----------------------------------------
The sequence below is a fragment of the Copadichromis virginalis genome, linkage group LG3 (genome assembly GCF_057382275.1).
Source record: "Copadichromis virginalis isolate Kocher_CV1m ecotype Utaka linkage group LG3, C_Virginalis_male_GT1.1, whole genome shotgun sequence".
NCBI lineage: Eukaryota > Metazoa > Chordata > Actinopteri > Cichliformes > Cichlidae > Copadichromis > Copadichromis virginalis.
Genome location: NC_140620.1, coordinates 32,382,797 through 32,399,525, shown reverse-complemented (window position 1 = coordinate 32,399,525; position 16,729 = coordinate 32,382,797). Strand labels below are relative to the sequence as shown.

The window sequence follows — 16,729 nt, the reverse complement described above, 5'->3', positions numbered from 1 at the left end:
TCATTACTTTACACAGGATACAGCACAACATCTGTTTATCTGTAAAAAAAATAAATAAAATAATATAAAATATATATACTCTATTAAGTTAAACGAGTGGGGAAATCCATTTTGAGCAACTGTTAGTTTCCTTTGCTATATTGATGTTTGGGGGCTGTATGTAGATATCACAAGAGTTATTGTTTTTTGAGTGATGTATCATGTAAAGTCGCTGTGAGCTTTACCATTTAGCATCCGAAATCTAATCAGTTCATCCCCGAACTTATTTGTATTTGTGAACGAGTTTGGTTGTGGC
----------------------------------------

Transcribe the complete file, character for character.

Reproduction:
The sequence below is a fragment of the Copadichromis virginalis genome, linkage group LG3 (genome assembly GCF_057382275.1).
Source record: "Copadichromis virginalis isolate Kocher_CV1m ecotype Utaka linkage group LG3, C_Virginalis_male_GT1.1, whole genome shotgun sequence".
NCBI lineage: Eukaryota > Metazoa > Chordata > Actinopteri > Cichliformes > Cichlidae > Copadichromis > Copadichromis virginalis.
Genome location: NC_140620.1, coordinates 32,382,797 through 32,399,525, shown reverse-complemented (window position 1 = coordinate 32,399,525; position 16,729 = coordinate 32,382,797). Strand labels below are relative to the sequence as shown.

The window sequence follows — 16,729 nt, the reverse complement described above, 5'->3', positions numbered from 1 at the left end:
TCATTACTTTACACAGGATACAGCACAACATCTGTTTATCTGTAAAAAAAATAAATAAAATAATATAAAATATATATACTCTATTAAGTTAAACGAGTGGGGAAATCCATTTTGAGCAACTGTTAGTTTCCTTTGCTATATTGATGTTTGGGGGCTGTATGTAGATATCACAAGAGTTATTGTTTTTTGAGTGATGTATCATGTAAAGTCGCTGTGAGCTTTACCATTTAGCATCCGAAATCTAATCAGTTCATCCCCGAACTTATTTGTATTTGTGAACGAGTTTGGTTGTGGC